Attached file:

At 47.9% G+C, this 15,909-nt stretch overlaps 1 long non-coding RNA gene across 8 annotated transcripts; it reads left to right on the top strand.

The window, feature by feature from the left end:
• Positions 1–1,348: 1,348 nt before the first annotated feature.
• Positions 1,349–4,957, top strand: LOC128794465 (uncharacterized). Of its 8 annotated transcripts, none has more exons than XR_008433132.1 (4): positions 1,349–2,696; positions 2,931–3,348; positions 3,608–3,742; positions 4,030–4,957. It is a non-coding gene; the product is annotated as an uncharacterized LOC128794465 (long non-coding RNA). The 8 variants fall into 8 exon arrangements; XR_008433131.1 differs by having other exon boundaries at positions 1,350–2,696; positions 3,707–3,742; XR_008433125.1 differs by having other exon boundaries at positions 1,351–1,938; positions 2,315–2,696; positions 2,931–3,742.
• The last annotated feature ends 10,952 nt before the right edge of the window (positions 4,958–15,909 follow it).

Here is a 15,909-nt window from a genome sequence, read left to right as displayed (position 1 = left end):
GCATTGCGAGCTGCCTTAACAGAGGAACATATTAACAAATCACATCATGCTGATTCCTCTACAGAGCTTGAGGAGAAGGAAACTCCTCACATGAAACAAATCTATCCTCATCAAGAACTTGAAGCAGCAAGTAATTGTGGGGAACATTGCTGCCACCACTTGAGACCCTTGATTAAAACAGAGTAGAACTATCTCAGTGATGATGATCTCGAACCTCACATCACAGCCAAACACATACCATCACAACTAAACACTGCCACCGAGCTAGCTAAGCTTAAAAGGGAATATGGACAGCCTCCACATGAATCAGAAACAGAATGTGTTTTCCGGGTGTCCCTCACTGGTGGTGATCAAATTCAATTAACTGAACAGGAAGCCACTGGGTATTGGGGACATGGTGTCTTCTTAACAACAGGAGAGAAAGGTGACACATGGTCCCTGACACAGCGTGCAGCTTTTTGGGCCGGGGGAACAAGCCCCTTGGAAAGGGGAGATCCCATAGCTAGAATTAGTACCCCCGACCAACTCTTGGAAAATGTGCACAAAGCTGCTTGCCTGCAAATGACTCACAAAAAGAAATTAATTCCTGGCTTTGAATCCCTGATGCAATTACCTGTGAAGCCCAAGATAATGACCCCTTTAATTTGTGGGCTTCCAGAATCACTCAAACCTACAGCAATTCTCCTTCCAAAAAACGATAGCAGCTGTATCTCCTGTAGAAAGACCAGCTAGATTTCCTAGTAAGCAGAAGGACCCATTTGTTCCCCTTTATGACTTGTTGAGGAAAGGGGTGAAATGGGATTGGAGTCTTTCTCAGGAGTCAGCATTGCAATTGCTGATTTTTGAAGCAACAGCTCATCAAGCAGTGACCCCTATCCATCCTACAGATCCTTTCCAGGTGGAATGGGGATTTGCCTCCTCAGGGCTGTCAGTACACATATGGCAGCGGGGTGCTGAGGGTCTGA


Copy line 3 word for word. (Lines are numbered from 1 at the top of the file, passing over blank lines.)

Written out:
• Positions 1–1,348: 1,348 nt before the first annotated feature.